Provocative Turkish-Libyan Deal Aims to Limit Greece’s Maritime Zone



Greece responded with anger over the joint Turkish-Libyan agreement to discuss a new delineation of Turkey’s maritime borders which includes waters off the Greek island of Crete.

According to Turkish President Recep Tayyip Erdogan, his country’s sovereign waters extend eastward from Libya and include a portion of waters off Crete, as the newly-drawn map Ankara has issued shows. However, the map was not sent to the United Nations.

The move is a blatant violation of the United Nations Convention on the Law of the Sea (UNCLOS), since the two countries do not share maritime boundaries. In essence, the agreement between them has no legal validity whatsoever.

The map is presented on Turkish media shows maritime borders as — its government says– “they should be.” One Turkish news website also posted the map in a report with the provocative title, “Historic Turkey-Libya agreement to put an end to Greek occupation of East Med.”

Turkey’s new maritime borders, according to Ankara

This was just another in the long line of Erdogan’s provocative moves challenging the validity of Greece’s territorial waters.

In essence, Turkey is attempting to legitimize its expansionist aspirations by placing a third country, Libya, into the picture.

It should be noted that on November 13, 2019, before the agreement was signed, Ankara had sent a letter to the United Nations in which it presented the coordinates of the Turkish continental shelf reaching south of Ierapetra and west of Rhodes.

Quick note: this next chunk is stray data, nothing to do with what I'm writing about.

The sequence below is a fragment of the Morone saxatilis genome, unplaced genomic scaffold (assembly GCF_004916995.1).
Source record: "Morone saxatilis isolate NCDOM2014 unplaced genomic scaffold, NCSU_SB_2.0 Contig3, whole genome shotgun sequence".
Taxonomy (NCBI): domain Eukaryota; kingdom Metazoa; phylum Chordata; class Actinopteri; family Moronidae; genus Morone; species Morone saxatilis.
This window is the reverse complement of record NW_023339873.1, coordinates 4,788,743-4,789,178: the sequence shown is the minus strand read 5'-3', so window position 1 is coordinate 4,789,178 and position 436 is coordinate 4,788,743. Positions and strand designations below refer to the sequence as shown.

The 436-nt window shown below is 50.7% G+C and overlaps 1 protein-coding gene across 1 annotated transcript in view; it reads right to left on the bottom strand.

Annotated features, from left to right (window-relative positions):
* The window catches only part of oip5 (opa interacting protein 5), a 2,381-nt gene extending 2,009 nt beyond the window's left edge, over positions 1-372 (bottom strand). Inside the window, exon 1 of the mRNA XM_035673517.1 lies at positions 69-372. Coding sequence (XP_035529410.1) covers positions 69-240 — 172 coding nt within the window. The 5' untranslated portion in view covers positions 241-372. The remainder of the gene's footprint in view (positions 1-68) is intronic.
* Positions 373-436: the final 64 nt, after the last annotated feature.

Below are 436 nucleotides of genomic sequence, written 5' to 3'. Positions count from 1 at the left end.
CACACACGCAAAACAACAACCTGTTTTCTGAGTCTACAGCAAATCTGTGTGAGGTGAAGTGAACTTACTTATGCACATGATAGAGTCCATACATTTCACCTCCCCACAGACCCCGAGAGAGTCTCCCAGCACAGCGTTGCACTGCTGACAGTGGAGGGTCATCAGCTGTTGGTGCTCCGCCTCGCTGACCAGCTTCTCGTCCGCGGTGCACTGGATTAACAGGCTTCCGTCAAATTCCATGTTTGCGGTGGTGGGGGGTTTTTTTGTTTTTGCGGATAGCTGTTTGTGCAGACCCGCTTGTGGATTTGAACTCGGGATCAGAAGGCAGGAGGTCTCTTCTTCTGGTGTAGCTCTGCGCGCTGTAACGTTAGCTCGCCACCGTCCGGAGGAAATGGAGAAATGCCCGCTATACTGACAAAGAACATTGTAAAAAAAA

The Greek side did not remain passive in the face of this new provocation from Ankara. Greek Foreign Minister Nikos Dendias described the agreement between Turkey and Libya as “completely unacceptable” and “beyond all reason.”

Dendias took his disapproval of this move even further, saying that “Such an effort shows a complete lack of knowledge of geography, because it obviously ignores something that I think everyone can see – that between these two countries lies the large geographical land area of Crete.”

Turkey’s actual maritime borders, according to the Global Maritime Boundaries Database, General Dynamics, Herndon, Virginia, USA.

The Greek Foreign Ministry even formally summoned Turkish Ambassador Burak Ozugergin over the matter.

The island nation of Cyprus also decried Ankara’s move. The country’s foreign ministry on Friday issued an announcement saying “Such a delimitation, if done, would constitute a serious violation of international law… It would be contrary to the recognized principle of the Convention on the Law of the Sea and the rights of islands.”

The Cypriot statement concludes, “With the distortion of the law of the sea and the counterfeiting of geography – Turkey will gain no footing in the Eastern Mediterranean.”

Egypt also unequivocally condemned the Turkish-Libyan agreement, calling it “illegal and not binding” to third parties.